Thiamine is the cofactor of many enzymes involved in energy metabolism. Thiamine is the necessary coenzyme in the hexose monophosphate pathway and the tricarboxylic acid cycle.1 Common foods that contain thiamine include cauliflower, liver, oranges, potatoes, eggs, asparagus, and kale. Thiamine is mainly absorbed from the duodenum and ileum. Patients who receive total parenteral nutrition are at risk for thiamine deficiency if there is renal thiamine loss or increased thiamine requirements due to systemic diseases. Other causes of thiamine deficiency include solid-organ transplant, gastrointestinal surgery, malignancy, and acquired immunodeficiency syndrome. Glucose administration increases encep­halopathy and the severity of heart failure in patients with severe thiamine deficiency. Thiamine deficiency symptoms include seizures, neuropathy, ataxia, peripheral vasodilation, myocardial insuf­ficiency, sudden collapse, and death. Sepsis and long-term use of furosemide may also result in thiamine deficiency. Similar to the literature, at our institute we have observed that respiratory failure symptoms begin to regress after thiamine replacement.3

In sepsis, the decrease in levels of the THTR1 and THTR2 thiamine transporters reduces thiamine absorption.1 For patients at risk for thiamine deficiency who cannot be fed orally, thiamine should be added to total parenteral nutrition. For patients who are able to receive enteral nutrition, appropriate thiamine support should be given during critical illness per age group. The minimum daily requirement for thiamine in children is 0.5 mg/day from 1 to 3 years old, 0.6 mg/day from 4 to 8 years old, and 0.9 mg/day from 9 to 13 years old.2 Reports from the literature have shown that thiamine contributes to mortality in patients with poor general conditions, shock, and lactic acidosis.2,4 Characteristics of cases with thiamine deficiency with lactic acidosis are given in Table 1.5-7

According to the literature, oral and intravenous thiamine therapies have similar effects on lactic acidosis caused by thiamine deficiency. However, we propose that the parenteral thiamine route is more effective than the oral route. Although thiamine levels can be monitored in plasma, serum, and whole blood, these measurements represent only a small part of the total thiamine in the entire body. Erythrocyte transketolase activity is the most accurate test to measure the functional state of thiamine in in the body. Thiamine is excreted in the urine mainly as free thiamine and thiamine monophosphate, and urine levels less than 40 ?g/day suggest thiamine deficiency. Irreversible neurological damage can occur in untreated cases of thiamine deficiency.8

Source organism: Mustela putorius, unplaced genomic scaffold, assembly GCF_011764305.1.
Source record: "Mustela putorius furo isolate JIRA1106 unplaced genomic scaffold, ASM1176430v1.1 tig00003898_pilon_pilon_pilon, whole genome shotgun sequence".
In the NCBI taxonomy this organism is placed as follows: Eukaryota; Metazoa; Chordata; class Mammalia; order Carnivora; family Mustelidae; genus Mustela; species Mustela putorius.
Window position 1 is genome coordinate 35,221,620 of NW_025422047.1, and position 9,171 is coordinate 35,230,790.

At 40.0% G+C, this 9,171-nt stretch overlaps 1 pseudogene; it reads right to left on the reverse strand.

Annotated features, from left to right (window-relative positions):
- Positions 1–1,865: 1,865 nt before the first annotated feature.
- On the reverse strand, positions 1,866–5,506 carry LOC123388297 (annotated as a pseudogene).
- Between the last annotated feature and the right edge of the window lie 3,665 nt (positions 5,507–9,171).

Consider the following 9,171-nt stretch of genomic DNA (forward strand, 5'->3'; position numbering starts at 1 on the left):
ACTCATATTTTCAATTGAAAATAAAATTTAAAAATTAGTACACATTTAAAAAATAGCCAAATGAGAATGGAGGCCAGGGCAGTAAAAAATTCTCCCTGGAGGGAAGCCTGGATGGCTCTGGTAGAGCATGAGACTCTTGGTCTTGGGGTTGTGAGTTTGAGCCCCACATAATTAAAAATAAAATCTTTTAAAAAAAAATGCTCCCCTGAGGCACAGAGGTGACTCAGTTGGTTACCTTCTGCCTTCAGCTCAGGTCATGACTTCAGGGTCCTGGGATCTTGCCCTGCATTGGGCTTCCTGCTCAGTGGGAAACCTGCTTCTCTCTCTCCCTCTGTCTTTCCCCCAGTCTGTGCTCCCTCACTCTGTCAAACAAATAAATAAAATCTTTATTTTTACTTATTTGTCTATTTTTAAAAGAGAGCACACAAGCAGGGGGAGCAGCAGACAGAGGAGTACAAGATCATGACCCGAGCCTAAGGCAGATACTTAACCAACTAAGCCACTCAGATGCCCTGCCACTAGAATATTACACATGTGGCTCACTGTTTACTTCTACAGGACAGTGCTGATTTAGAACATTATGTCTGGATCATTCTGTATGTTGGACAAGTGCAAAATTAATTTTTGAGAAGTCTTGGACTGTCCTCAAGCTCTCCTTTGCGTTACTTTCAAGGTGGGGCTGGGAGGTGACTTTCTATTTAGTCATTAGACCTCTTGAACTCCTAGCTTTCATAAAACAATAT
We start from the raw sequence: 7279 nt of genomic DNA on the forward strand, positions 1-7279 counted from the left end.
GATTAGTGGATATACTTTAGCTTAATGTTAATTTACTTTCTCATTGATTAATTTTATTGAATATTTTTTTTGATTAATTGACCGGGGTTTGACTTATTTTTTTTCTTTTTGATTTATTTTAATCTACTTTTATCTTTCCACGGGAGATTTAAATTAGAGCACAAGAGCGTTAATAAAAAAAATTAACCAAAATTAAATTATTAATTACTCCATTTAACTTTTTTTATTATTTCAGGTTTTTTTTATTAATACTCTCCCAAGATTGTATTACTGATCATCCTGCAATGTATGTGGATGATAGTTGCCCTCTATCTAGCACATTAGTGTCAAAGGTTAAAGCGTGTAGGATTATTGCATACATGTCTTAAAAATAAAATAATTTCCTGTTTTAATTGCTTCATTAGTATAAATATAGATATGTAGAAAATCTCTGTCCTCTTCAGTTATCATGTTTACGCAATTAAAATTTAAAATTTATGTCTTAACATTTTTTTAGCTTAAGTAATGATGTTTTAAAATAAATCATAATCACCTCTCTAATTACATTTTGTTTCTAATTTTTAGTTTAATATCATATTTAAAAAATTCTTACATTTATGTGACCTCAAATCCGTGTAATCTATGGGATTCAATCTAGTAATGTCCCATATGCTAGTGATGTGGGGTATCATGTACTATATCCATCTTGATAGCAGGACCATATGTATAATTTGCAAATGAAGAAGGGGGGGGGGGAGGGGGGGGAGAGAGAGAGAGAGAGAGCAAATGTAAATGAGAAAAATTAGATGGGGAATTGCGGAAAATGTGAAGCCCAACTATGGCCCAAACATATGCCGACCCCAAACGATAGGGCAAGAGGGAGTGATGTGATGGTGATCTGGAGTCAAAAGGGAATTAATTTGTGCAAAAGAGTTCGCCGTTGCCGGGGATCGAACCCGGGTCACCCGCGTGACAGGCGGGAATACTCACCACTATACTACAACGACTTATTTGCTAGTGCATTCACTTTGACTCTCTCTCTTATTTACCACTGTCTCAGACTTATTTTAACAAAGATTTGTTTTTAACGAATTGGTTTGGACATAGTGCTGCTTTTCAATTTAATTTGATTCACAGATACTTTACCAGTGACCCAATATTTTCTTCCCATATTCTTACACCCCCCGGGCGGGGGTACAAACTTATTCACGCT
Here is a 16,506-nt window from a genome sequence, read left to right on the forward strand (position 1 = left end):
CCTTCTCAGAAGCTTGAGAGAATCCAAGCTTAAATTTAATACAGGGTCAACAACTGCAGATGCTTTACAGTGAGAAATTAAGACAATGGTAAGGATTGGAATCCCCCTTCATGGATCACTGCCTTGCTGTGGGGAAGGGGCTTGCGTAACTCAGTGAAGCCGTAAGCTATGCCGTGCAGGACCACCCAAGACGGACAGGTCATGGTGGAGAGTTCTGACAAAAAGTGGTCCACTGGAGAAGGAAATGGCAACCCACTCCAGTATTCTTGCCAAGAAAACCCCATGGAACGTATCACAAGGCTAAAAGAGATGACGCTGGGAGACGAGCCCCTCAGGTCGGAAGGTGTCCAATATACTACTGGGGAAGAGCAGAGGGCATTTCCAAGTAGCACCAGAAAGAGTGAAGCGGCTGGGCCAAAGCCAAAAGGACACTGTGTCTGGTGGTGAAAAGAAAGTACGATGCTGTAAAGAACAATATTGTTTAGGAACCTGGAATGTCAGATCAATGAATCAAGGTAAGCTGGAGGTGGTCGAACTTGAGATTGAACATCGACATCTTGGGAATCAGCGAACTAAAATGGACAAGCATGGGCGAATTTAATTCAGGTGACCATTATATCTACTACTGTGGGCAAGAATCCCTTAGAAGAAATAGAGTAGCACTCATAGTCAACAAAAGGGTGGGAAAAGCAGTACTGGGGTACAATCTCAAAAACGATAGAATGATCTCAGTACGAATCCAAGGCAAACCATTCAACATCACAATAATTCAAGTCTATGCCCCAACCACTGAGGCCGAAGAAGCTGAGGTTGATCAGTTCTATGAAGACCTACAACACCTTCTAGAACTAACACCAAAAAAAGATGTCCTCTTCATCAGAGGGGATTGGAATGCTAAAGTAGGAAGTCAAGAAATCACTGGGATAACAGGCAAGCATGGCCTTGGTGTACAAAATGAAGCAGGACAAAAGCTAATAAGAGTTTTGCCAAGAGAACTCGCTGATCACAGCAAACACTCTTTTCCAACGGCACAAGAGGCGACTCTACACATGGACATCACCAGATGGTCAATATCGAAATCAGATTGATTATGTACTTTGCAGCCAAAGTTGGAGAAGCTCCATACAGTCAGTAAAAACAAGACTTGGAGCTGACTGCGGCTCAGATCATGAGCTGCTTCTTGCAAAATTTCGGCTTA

We suggest that parenteral nutrition methods, antibiotic treatment, repeated abdominal surgery, and loop diuretics contributed to the overall thiamine deficiency in our patient. Although we suspected thiamine deficiency in the background, the thiamine level could not be studied retrospectively. Because the patient’s general condition deteriorated gradually and there was no possibility to investigate the previous thiamine levels, we administered treatment with an assumption of thiamine deficiency without checking the thiamine level.


Thiamine deficiency is difficult to recognize because thiamine deficiency may mimic other diseases and situations. Therefore, clinicians should consider thiamine deficiency in patients who have long-term restriction from oral nutrition. Furthermore, these patients should be supplemented with other water-soluble vitamins.


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DOI : 10.6002/ect.2021.0249

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From the 1Department of Pediatrics, Division of Critical Care Medicine; the 2Department of Pediatric Surgery; the 3Department of Pediatrics, Division of Gastroenterology, Hepatology and Nutrition; and the 4Department of General Surgery, Ankara University School of Medicine, Ankara, Turkey
Acknowledgements: The authors have not received any funding or grants in support of the presented research or for the preparation of this work and have no declarations of potential conflicts of interest.
Corresponding author: Fevzi Kahveci, Ankara University School of Medicine, Department of Pediatric Critical Care Medicine, 06100 Ankara, Turkey
Phone: 90 532 063 1836